I'll keep you posted.

Last edited by JohnIan; 08-27-2012 at 01:59 AM..
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Old 10-27-2012, 06:38 AM

It rises once again; veiny, murky, hungry hands outreached hoping to grasps more than warm tender flesh...

Delicious green backs.

Barbara (Patricia Tallman) has something else to fear besides the ghouls outside.

I've been silent on a recent home video dissension, simply because I'm not into Blu-Rays. I'm not impressed by the format, I don't own it. But more and more talk rolls by. I should include it in the retrospective, as a footnote of sorts, since it does relate to the 1999 DVD release.

Released on October 9th, 2012 from Twilight Time (through Screen Archives Entertainment) for $29.95 was the limited edition Blu-Ray (UPC# 8-51789-00332-0), only 3,000 produced worldwide of the 1990 remake. The region A/1 (1080p) came in a common BR case, normal wraparound.

There was an insert, an eight page booklet; production notes by film historian Julie Kirgo.

The motion picture is ninety-two minutes long.

- - -


* Newly remastered print
* Commentary: director Tom Savini
* Isolated Score: composer Paul McCollough
* Theatrical Trailer (in HD)
* Catalog Ad: "The Rains Of Ranchipur" (1955) and "Bonjour Tristesse" (1958)

- - -


* 5.1 DTS-HD MA

- - -


Missing from the new Blu-Ray is the making-of featurette, "The Dead Walk: Remaking A Classic", though the Savini commentary from the DVD does carry over.

As I wrote, I don't own this or any Blu-Rays. All of this post was researched. I spent hours online, looking about and reading from blogs, message boards and HD reviews, taking a lot of notes. I think I've managed to gather the essential data to write this topic. Okay. That being written lets begin...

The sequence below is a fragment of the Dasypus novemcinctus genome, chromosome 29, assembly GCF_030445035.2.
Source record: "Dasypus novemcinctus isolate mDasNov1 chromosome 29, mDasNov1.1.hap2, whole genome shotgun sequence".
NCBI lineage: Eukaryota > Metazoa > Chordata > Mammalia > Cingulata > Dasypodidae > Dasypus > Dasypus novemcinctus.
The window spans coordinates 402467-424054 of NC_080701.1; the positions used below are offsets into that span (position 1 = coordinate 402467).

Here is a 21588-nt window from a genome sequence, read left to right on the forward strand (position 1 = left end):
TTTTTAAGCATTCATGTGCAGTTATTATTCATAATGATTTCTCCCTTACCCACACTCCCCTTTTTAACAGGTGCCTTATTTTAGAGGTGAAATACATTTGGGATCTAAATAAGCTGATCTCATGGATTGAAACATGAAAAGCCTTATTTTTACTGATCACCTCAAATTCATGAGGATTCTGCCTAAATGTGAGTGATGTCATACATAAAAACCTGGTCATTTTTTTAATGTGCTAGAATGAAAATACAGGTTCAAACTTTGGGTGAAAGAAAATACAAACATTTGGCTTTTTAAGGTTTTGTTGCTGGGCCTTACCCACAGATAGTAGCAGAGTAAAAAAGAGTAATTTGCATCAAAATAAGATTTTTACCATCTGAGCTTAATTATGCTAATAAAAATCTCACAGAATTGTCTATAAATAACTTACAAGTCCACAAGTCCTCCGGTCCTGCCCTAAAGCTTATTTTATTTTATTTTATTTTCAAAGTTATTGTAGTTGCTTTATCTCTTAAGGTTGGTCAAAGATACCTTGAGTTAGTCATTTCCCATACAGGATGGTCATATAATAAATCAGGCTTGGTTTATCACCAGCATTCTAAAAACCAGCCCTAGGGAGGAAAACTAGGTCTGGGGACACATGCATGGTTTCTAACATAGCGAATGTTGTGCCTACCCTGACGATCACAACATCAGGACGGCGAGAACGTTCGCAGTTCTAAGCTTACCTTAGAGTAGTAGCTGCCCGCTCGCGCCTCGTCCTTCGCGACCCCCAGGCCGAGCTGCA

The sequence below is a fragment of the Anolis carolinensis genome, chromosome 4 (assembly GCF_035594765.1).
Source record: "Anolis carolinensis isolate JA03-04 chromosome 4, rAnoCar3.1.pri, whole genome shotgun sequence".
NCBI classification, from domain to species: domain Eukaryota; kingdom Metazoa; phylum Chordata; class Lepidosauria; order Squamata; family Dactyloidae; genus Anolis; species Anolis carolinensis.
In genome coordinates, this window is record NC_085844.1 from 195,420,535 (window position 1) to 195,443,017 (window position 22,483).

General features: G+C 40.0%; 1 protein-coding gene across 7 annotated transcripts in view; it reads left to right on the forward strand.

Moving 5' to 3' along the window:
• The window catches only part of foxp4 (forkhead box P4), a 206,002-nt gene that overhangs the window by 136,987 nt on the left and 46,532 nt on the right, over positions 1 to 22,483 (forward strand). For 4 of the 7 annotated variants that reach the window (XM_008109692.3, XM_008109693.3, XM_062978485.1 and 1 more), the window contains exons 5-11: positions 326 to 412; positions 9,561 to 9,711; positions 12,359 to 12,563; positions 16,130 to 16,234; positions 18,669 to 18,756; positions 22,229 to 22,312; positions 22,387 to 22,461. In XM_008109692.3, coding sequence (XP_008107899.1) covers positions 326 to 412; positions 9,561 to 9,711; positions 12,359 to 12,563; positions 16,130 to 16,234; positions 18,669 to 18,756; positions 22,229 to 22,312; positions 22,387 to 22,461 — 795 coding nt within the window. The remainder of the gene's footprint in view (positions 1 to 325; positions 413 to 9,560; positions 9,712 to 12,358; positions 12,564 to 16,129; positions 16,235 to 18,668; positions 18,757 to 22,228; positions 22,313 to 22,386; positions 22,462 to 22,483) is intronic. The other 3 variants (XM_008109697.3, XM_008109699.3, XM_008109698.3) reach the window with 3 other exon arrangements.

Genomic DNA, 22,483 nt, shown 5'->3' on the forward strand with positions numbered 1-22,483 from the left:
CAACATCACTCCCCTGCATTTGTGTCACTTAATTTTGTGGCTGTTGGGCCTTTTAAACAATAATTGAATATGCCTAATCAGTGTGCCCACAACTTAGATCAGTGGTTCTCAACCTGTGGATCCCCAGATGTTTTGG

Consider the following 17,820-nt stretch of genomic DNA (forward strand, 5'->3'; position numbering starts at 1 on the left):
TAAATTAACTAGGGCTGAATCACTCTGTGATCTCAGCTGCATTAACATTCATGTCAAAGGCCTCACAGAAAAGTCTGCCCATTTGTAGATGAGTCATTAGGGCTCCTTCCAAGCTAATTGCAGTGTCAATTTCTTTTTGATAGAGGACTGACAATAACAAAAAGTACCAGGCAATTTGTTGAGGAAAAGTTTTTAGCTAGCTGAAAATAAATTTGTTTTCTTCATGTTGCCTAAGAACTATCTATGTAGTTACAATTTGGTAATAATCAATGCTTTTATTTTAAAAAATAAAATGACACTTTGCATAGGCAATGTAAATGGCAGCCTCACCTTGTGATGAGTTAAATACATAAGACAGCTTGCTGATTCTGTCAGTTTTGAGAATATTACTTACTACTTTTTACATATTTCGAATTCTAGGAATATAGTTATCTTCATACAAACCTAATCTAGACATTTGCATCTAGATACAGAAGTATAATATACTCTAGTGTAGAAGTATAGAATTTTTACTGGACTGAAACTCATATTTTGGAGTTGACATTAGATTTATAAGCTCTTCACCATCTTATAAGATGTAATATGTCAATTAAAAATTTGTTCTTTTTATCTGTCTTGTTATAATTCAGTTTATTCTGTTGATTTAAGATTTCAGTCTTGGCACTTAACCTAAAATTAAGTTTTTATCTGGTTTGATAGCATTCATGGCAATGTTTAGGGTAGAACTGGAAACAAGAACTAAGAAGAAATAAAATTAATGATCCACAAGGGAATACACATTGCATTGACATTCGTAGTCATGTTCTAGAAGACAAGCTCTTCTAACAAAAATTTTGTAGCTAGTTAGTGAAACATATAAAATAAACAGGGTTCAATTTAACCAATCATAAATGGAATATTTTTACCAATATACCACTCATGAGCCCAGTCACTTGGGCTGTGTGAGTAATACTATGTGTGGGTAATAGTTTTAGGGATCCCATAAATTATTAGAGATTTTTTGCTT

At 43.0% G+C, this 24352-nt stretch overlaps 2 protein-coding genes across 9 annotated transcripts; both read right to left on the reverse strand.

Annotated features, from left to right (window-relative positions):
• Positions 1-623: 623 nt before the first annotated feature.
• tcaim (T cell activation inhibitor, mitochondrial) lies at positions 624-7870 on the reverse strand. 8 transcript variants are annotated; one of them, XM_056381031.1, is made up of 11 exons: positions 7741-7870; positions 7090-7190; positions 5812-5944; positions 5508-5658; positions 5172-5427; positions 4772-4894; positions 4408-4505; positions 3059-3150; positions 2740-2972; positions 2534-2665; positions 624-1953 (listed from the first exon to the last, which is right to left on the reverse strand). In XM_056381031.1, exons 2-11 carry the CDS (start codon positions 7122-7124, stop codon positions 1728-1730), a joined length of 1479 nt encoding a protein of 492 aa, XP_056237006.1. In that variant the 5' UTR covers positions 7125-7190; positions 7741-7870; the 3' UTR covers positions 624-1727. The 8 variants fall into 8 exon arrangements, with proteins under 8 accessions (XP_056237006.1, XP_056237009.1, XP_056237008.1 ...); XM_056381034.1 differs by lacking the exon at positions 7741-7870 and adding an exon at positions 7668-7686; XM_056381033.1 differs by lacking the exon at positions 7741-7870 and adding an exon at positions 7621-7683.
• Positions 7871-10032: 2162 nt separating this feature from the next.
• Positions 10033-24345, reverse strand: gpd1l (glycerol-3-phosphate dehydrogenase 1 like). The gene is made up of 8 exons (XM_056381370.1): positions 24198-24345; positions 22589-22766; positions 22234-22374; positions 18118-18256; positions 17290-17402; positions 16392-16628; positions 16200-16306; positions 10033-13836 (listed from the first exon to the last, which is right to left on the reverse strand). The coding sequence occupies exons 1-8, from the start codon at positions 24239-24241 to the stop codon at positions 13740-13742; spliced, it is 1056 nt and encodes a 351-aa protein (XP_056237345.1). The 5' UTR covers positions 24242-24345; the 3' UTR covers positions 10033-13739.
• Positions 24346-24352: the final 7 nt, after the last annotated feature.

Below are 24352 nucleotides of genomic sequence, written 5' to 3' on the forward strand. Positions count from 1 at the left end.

There are subtitles in English SDH.

The Blu-Ray is not dubbed in any language(s).

It is presented in anamorphic widescreen.

This was the first title from Twilight Time that sold out in eight days; this is the pre-order, not days after the street date. That's impressive. A pre-order sold on Ebay for $150.00. It has a current auction price of $65.00, though some are asking for $199.00, new. And it's now selling on Amazon for $99.97. As I wrote, that's impressive for an indie release.

The problem hit the tubes shortly after people got their copies and watched it; angry and upset fans vented their displeasure online... in droves.

What you see above are from a YouTube video from a fellow named Auzorann, it's called "1990 NOTLD DVD vs Bluray Comparison". It's short, thirty-five seconds. I download the hi-def vid. These three stills were not altered by myself or Auzorann. The change is pretty explicit, everything has been given a dark bath of blue tint. The image details that were on the DVD are dimmed away by the new transfer - which is the opposite of what you would expect from high definition.

By the way, the included trailer isn't Smurfed up.

To put it gently, folks were not happy with the new Blu-Ray. In the days that followed the release, news came to light. The company never examined the product they were selling.

Lets take a step back.

In 2010 Sony Pictures Home Entertainment was working on a deluxe edition of the 1990 horror film, a 20th anniversary release. A new transfer was made. This project was supervised by the film's director of photography, Frank Prinzi. He claims this is how the film was suppose to look. I'll get into the contradiction and other controversy in a few.

For whatever reason, Sony terminated the project. The release didn't happen and this transfer sat on the self for two years.

Along comes a new company, Twilight Time (they release limited edition Blu-Rays of hard to find/vintage films) they learn about the new transfer and want to release a HD version of the movie. The upstart buys the licensing rights, an exclusive three year contract. And the rest becomes history.

To combat the MASSIVE negative comments, Twilight Time posted the following on their Facebook page: